The Fun Inherent in Asynchronicity

On May 9, 2019, I participated in my first “Tweet Jam“. What glorious chaos! The topic was the upcoming Identiverse conference, and the goal was to get people thinking about the topics that will be touched on during the week of the conference itself.

The concept of a structured and yet free-flowing conversation with all responses scrolling by at different times meant you never actually knew what response was going to pop up on your screen at any given moment. Each response had the potential to spin off into a random direction (we ended with zombies) or dive deeper into the technical details. It was a glorious chaos that, fortunately, anyone can go back and review to find some gems in the conversation. Just search “#identiverse” on Twitter and head back to May 9.

One of the themes I particularly interested in included considering identity-related technologies in a fully global context. How do people access services online in Africa? In Asia? It’s a very different paradigm, and any technology that’s going to be truly successful needs to take those different use cases into account. Case in point: my colleagues in Africa tell me that it is most common to access the Internet via mobile phones. Mobile phones, however, are often turned off (to conserve power in an unreliable power grid situation) and shared among families. A student may well use his parent’s phone to do research for school, while the parent uses it to pay bills or purchase services. Will self-sovereign identity models take that scenario into account? What about biometrics? WebAuthn?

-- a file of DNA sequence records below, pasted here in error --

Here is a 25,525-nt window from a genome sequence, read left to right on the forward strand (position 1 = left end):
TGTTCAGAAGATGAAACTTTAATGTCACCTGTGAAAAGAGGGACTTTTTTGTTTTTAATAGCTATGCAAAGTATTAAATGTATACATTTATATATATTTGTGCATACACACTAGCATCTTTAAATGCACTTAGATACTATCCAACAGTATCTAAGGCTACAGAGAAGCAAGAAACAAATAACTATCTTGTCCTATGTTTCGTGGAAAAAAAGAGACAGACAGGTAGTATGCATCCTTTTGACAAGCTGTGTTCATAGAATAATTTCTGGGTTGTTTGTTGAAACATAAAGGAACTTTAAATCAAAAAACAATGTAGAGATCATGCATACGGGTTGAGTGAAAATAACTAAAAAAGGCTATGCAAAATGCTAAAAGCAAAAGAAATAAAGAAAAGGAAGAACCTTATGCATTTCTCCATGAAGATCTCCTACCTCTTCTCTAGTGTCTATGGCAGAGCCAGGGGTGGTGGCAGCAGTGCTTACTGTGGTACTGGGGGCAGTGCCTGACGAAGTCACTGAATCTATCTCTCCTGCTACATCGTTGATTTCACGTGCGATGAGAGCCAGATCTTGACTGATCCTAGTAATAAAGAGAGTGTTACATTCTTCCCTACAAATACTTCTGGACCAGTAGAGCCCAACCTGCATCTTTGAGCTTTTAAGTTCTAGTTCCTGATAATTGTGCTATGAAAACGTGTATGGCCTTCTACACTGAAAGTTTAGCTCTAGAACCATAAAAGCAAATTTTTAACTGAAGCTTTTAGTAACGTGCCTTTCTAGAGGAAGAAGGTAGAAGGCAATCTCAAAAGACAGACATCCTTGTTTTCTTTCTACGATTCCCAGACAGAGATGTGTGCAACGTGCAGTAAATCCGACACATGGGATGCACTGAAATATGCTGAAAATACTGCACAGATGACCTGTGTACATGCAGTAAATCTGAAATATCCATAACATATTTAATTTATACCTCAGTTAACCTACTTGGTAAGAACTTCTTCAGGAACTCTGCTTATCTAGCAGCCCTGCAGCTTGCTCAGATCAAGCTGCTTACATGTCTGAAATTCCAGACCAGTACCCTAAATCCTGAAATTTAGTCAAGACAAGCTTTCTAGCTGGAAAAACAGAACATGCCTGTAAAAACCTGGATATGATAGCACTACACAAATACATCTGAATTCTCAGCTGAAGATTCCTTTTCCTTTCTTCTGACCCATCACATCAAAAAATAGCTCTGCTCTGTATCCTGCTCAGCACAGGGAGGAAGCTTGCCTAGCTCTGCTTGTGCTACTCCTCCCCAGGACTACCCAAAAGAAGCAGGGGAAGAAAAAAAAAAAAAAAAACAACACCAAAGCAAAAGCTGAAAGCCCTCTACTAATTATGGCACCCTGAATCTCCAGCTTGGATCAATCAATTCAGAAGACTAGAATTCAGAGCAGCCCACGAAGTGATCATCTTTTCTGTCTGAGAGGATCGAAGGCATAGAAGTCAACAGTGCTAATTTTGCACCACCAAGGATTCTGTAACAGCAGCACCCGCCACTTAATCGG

Question 5 has become fascinating to me, if only in retrospect. (My answer at the time was ‘No. And, “I’m from the government and I’m here to help.”‘),

I’ll be going back to study this thread, and see if what the identity people said matches the logic behind San Francisco‘s move to ban facial recognition technology by the police and other government agencies. Maybe that government, at least, is here to help.

The Tweet Jam was thought provoking, fun, and definitely an interesting tool to get people thinking about the topics for a conference. This is a technique worth applying to other conferences where the expected attendees have a strong presence on Twitter. I wonder if one could do something similar on Instagram…

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